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"There's not a disaster in the world that people have not recovered from - it's just a matter of timing."
So says newly appointed Recovery Coordinator for Southern NSW Dick Adams.
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Mr Adams was in the Bega Valley this week, visiting several of the areas and businesses devastated by the ongoing bushfires.
Such is the scope of this crisis, the retired deputy police commissioner has been tasked with overseeing recovery efforts in a region spanning southern Sydney to the Victorian border and west to the Snowy Mountains, Tumut and Batlow.
It takes in nine separate local government areas and countless burnt dwellings, businesses and thousands of hectares of scorched landscape.
Since being appointed to the role by NSW Premier Gladys Berejiklian on January 3, Mr Adams has been speaking with local councils, mayors and community groups - "not to come in and tell you 'this is what you need', but ask what we can do to help you".
"Local government is the key to recovery in their areas,"he said.
"I've not met anyone in the five council areas we've visited so far that is putting up any barriers to people getting the services they need.
"I also compliment the local members and federal members working for their communities. I've seen a lot of goodwill and it's a truly bipartisan approach."
On his way to sit down with Australian Community Media for a quick briefing over coffee, Mr Adams was approached by a Brogo man, Phil, who had lost everything in the fire.
"Phil's story is one of thousands we want to hear.
"My job is to knock down any roadblocks between government services and people like Phil who are in need of them."
Key to recovery efforts is assessing the impact of the bushfires and where assistance is required in the immediate term.
"One of the challenges is that many of these areas are still active firegrounds, there are roads closed and they are still dangerous,"Mr Adams said.
Despite that, Mr Adams said nearly 12,000 property assessments have already been done in southern NSW since New Year's Eve. "We just ask people to be patient."
Among the key concerns for Mr Adams and his team is the economic impact and how to empower communities to rebuild.
"Most of these areas have lost all their holiday trade, and that's not just tourism but small businesses etc.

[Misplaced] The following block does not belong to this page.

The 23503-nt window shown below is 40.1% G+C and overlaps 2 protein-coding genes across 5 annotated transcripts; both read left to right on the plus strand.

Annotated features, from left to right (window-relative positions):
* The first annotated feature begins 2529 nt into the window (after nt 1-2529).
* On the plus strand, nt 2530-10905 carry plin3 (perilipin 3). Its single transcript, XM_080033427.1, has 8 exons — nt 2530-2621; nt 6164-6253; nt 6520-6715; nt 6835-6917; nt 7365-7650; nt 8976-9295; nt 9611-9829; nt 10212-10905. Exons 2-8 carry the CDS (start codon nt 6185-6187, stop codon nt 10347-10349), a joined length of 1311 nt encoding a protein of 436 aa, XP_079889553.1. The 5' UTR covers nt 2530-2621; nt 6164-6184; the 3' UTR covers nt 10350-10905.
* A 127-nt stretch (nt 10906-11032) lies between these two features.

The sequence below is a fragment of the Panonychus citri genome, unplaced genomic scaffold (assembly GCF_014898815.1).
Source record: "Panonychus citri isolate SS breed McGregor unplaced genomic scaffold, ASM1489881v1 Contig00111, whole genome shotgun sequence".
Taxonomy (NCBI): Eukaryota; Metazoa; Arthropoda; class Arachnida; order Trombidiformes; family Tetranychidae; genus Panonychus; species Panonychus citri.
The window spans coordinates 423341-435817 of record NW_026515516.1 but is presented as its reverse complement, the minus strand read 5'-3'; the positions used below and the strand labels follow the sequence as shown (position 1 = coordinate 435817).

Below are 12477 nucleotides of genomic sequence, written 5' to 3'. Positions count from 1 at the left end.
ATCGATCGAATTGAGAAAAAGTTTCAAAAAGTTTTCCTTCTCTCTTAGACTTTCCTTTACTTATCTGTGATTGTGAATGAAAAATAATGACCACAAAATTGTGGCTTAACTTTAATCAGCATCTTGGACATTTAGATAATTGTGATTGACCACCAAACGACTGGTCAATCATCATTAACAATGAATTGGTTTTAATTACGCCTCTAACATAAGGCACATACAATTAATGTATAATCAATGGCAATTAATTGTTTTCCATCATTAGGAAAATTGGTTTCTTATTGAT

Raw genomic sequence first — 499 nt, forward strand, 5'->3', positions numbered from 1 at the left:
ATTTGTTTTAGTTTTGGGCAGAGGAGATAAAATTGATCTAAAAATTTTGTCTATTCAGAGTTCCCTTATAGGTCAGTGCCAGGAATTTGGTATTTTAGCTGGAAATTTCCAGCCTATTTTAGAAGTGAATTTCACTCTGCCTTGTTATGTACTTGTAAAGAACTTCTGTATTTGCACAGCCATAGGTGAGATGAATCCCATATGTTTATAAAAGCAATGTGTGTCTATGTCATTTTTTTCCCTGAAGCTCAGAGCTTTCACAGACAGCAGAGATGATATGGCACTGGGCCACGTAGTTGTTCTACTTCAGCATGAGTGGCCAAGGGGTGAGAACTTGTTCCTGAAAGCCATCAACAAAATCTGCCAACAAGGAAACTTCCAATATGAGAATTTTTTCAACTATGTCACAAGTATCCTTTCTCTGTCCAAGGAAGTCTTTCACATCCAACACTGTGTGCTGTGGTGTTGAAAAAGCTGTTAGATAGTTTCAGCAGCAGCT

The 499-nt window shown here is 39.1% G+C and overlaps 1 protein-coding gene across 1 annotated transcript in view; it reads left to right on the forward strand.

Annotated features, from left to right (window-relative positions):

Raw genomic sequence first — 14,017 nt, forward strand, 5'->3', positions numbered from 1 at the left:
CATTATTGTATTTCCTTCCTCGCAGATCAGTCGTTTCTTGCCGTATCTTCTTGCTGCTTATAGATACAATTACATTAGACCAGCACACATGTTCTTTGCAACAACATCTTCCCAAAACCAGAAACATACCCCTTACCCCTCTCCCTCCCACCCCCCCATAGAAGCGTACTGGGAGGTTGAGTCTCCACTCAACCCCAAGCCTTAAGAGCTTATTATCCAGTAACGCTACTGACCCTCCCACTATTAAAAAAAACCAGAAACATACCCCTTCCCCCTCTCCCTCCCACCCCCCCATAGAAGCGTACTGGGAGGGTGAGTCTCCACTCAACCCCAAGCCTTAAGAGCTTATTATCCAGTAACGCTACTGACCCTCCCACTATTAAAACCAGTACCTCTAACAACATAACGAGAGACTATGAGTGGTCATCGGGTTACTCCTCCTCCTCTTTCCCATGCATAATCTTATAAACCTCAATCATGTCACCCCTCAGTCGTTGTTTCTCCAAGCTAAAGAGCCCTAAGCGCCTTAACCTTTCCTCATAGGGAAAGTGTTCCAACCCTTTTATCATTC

"Eden has lost their mill, Mt Selwyn has lost their whole resort, softwood plantations in Tumut, dairy in Bega, apple orchards in Batlow...
"What we've found, is when bushfire is impacting these areas and people are evacuated out, some may not return. We need to work to get people back.
"Lot of families have alignments to an area - Canberra people head to Batemans Bay for example.
"People will identify with those towns and come back. We need an injection of people who wouldn't normally visit.
"But there's no silver bullet."
READ MORE: Cobargo community looking after its own
'How can we help you?'
Among the communities already visited by Mr Adams' team in only his first week on the job was Nerrigundah, inland from Bodalla in the Eurobodalla Shire.
The locality was almost completely destroyed by the Badja Forest Road fire and one man was killed.
Mr Adams said 90 per cent of the dwellings there were destroyed and the entire community sheltered in the local fire shed just to survive.
There's no water and no power but the people have elected to remain.
"We know people, especially in these regions with lots of outlying communities, aren't always going to come in to the major centres to access services,"Mr Adams said.
"So we work to get outreach services to them - whether that be disaster welfare, insurance company representation, government services like Centrelink.
"It's all about us asking 'how can we help you?'
"Recovery all comes from the community. It will be small bites at a time and small wins that build confidence and impetus.
"And ideally the community will take over from us."
For NSW Office of Emergency Management resources (evacuation centres, disaster welfare assistance points etc), click here
If you have been impacted by the bushfires and require emergency support, please contact the Disaster Welfare Line on 1800 018 444.
In an emergency call Triple-Zero (000)